The need for an individual orientation towards the "plane of consistencies." This phrase is also borrowed from Deleuze but Stiegler furthers it as that unrealized plane (I can only see it as transcendent but Deleuze is allergic to this term) which universal eros is supported by. Beyond the plane of the comparative (in sri Aurobindo's terms this sounds like the Overmind) is the unthinkable but intuitible idealization of the plane of consistencies. Here is where unity and infinity co-exist as radical realities not made into a function of each other.

To return to the need for tapas through enablement of disciplines of the self (also implying the disablement of control societies which repress desire (socialism, nation-state, church) or consume it (global capitalism)), Stiegler is clear about its relation to the gnoseological: This is not to say that this mysterious object is miraculous or supernatural. It is to say that this object makes mystery, produces it, and requires, so as to become accessible, initiatory, mystagogic or esoteric discourses: it requires a discipline implying practices of the self. db

Sandeep, on December 5th, 2009 at 10:18 am Said: Michael,
Have you reached the spiritual point? That’s difficult for me to answer. My intention was merely to provoke introspection
Everybody gets bored with the chores of life and wants to escape. That may not necessarily indicate readiness. One must also feel the third sign which is an indication of the psychic opening – that feeling of aspiration and joy for something greater and more pure.

abhishek, on December 9th, 2009 at 4:48 am Said:
please dont stop posting such jewels .. post daily i request u
Sandeep, on December 9th, 2009 at 8:53 am Said:
Thanks Abhishek. I don’t have enough material for daily postings

About: My name is Sandeep. This blog discusses the Integral Yoga of Sri Aurobindo & The Mother (Mira Alfassa), whose pictures are seen above. Recent Posts
Taming the monkey mind Interplay of Faith and Doubt in Yoga
Various ways in which the Kundalini rises Ill-effects of television on Yoga
Signs of readiness for the spiritual path
Triple movement of Integral Yoga (Witness, Consenter, Enjoyer)
States of self-realization defined in the Gita Subtle forms of the ego
Gita Chapter 18, Verse 60-61: The illusion of free-will Ethical, logical and aesthetic mind
Top Posts Walking with eyes unfocussed
How to cultivate the state of witness consciousness(Saksi-bhava)
24-hour Sadhana Interplay of Faith and Doubt in Yoga
Psychic being Nature of SpaceTime Chakras
Sleep and Dreams Various ways in which the Kundalini rises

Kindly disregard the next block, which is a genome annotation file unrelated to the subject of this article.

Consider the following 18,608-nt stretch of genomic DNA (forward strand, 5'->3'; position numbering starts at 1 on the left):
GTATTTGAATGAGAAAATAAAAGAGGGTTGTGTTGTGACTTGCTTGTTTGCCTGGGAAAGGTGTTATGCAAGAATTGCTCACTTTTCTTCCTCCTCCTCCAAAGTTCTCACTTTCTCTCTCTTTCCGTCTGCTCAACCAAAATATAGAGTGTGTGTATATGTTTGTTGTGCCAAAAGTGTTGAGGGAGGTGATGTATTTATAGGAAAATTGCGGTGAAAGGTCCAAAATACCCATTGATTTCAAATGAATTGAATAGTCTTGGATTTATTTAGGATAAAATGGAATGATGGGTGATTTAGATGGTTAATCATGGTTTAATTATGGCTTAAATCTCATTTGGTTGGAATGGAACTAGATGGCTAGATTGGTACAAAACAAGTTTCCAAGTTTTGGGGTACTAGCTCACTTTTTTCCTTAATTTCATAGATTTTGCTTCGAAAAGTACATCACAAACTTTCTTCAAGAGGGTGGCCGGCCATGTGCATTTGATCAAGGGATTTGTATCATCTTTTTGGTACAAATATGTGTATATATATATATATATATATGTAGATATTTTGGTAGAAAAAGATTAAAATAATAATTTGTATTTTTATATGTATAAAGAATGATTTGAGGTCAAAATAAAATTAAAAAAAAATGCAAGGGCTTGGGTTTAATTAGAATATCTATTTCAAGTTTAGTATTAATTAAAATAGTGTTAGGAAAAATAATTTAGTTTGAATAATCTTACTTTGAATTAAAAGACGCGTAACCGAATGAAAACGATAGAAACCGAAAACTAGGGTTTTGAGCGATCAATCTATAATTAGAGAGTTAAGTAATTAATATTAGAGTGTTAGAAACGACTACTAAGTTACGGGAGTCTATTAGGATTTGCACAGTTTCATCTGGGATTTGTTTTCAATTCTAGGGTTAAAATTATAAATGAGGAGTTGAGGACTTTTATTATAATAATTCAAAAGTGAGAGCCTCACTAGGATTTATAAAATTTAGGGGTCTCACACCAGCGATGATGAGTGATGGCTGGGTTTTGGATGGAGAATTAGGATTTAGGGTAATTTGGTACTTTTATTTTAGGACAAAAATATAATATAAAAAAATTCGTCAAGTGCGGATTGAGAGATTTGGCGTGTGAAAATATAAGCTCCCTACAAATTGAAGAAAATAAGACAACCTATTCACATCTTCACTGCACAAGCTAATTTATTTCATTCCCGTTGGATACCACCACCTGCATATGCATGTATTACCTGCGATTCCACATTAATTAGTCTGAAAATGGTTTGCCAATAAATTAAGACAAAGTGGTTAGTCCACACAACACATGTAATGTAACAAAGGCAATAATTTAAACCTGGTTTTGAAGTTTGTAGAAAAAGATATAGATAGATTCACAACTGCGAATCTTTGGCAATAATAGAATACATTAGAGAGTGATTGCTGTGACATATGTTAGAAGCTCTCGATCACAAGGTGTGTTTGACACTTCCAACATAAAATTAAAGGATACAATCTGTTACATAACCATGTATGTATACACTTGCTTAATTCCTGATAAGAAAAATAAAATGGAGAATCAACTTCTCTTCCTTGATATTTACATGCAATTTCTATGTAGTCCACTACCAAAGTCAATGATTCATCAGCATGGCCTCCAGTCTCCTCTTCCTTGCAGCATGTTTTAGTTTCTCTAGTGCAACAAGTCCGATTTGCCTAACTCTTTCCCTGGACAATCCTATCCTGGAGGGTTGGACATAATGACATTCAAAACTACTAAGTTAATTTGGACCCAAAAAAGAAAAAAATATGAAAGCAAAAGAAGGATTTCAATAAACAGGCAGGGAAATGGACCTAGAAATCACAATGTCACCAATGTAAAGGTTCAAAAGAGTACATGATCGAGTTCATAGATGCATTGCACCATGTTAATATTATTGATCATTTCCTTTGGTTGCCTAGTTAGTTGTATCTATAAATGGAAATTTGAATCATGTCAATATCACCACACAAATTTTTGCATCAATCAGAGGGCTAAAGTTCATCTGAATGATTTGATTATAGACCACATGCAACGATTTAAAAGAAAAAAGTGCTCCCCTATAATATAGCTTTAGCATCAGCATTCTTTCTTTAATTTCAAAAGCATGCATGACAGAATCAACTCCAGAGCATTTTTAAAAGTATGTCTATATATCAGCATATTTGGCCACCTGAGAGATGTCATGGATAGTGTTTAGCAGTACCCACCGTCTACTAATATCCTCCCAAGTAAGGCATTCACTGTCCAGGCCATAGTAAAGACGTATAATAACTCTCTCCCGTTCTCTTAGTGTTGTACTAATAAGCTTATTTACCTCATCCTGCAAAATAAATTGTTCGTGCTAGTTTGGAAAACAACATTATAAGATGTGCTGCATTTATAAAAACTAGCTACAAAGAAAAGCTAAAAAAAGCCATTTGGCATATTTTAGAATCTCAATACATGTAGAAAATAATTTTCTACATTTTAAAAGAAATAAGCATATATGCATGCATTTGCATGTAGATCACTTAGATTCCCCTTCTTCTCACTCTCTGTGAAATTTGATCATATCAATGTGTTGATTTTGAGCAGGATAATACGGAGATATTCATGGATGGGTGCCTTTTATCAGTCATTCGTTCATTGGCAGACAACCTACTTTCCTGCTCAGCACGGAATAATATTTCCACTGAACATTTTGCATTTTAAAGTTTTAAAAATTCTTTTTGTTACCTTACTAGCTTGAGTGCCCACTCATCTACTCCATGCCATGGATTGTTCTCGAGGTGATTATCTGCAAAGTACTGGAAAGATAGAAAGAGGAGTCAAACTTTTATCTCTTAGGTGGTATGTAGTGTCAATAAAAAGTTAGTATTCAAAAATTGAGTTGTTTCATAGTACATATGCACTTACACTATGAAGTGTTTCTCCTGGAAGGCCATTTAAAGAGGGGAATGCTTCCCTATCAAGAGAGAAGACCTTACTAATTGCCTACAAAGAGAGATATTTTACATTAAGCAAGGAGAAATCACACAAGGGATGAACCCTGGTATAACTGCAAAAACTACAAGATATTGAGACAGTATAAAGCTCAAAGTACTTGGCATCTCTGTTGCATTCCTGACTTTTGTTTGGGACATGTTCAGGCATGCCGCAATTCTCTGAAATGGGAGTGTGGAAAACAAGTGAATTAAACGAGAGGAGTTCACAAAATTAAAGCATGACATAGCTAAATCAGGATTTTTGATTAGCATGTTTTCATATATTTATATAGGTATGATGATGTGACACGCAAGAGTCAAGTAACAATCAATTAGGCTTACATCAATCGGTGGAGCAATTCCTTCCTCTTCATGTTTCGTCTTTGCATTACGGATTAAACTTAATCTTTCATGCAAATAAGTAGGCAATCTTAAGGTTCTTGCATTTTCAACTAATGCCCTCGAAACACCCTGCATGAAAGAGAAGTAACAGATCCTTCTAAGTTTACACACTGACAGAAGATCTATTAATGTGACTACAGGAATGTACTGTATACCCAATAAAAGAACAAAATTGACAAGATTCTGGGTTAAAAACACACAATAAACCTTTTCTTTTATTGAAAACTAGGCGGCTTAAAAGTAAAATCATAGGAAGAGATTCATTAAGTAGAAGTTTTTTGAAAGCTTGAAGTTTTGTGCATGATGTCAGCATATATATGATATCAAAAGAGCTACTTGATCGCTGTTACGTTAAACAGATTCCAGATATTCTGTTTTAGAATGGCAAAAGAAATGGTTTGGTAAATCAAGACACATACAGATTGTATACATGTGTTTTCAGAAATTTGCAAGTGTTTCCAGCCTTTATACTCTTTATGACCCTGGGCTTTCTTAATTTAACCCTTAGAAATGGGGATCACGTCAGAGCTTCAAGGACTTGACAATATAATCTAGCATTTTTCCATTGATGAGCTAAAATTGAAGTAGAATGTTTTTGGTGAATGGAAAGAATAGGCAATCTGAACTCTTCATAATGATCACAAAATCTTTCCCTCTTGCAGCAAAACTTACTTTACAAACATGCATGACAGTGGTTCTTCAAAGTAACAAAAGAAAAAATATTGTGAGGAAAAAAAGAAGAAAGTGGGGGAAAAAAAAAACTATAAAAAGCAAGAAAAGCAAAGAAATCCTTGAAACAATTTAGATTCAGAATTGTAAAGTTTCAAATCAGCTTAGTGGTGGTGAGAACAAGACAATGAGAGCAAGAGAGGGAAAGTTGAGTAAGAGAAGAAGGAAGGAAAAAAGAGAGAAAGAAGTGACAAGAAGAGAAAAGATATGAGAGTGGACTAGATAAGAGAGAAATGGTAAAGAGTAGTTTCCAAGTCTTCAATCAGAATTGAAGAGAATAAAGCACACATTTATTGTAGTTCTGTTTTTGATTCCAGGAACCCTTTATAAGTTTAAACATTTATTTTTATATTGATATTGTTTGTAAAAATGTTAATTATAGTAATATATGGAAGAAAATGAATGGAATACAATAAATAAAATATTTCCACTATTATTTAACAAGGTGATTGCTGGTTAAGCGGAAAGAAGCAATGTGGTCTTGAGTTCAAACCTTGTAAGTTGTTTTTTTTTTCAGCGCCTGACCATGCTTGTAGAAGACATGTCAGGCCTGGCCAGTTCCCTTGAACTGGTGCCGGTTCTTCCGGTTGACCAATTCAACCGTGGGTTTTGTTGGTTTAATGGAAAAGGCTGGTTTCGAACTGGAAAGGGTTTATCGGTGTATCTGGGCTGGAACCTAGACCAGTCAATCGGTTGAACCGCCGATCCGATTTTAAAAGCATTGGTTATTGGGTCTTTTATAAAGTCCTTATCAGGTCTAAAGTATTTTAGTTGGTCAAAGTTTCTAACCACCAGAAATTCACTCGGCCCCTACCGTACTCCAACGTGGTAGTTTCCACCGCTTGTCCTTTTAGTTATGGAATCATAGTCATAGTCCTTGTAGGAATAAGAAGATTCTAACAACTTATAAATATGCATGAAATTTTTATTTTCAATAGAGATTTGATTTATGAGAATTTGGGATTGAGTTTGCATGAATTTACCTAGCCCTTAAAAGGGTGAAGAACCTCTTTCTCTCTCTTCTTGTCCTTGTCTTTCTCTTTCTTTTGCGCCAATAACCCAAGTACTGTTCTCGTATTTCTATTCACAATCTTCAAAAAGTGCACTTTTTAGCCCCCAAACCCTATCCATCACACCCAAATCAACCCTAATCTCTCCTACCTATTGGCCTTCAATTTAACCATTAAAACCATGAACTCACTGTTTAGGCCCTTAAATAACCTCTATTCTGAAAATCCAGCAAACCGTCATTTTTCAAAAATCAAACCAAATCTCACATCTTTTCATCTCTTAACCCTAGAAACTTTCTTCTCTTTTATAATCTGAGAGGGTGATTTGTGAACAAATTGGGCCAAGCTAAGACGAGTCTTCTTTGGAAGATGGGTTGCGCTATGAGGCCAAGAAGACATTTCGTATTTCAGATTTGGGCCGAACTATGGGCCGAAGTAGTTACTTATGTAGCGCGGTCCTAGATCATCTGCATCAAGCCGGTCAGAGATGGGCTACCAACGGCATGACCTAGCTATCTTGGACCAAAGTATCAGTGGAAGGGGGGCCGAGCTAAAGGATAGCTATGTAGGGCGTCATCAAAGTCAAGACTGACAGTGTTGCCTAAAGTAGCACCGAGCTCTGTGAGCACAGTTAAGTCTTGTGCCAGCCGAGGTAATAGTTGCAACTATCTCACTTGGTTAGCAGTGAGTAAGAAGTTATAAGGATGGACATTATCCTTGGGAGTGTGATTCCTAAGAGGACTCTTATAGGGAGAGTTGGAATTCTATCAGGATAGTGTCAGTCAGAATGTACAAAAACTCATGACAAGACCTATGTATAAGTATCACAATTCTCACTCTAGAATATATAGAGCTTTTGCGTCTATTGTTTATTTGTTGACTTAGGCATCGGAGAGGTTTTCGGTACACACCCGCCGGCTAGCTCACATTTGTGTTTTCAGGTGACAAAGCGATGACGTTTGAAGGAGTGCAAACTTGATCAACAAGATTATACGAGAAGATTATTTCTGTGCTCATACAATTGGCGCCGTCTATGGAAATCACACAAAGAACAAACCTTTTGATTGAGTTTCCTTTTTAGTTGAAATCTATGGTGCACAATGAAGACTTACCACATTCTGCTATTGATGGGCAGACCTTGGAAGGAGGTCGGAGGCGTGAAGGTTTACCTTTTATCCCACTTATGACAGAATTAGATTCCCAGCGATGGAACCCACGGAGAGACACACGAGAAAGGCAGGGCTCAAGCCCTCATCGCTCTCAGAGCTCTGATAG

Why bad things happen to good people
Integral Yoga Blogs Gems from Sri Aurobindo and The Mother
Integral Education Blog Mirror of Tomorrow
Savitri – Sri Aurobindo's epic poem Savitri Era
Spiritual significance of flowers Sri Aurobindo – Los Angeles Center
Sri Aurobindo Society, Singapore Sri Aurobindo Studies

"Athimanasa Ushodayamu" PREFACE: The book 'Atimanasa Ushodayamu' is written in the token tongue and deals with the profound thoughts expressed by the Mother and Sri Aurobindo in prayers, conversations and discourses. The author supports Ms interpretations by quoting from those who are soaked in Sri Aurobindonian lore such as Sri K.D. Sethna and others, -He has correctly brought out the meaning of Stlf-awareness and the description of the Soul. The particular translation of the story where soul figures as a small child warning and protecting the mortal, is very impressively written. The language adopts the scriptural phrasing, calling for a concentrated reading.

The Aurobindo Society, Tenali, deserves congratulations for bringing out this handy publication containing the teachings of the Great Master, an Incarnation of the Supermind. The author remaining incognito pays a tribute to himself making it obvious that he is after service and not publicity. 5 _g .7 3 Prof. Y. S. R. Cbandran, M.A., LLB. Former Principal & Hony. (U. G. C.) Professor of English, HINDU COLLEGE, GUNTUR

The Mind Working Through the Life Energy « Sri Aurobindo Studies By sriaurobindostudies Sri Aurobindo Studies. Sri Aurobindo's Integral Yoga. ... Transcending the Physical Mind's Limitations. The Mind Working Through the Life Energy. By sriaurobindostudies. The first realisation of the inner soul or Purusha, while of great ...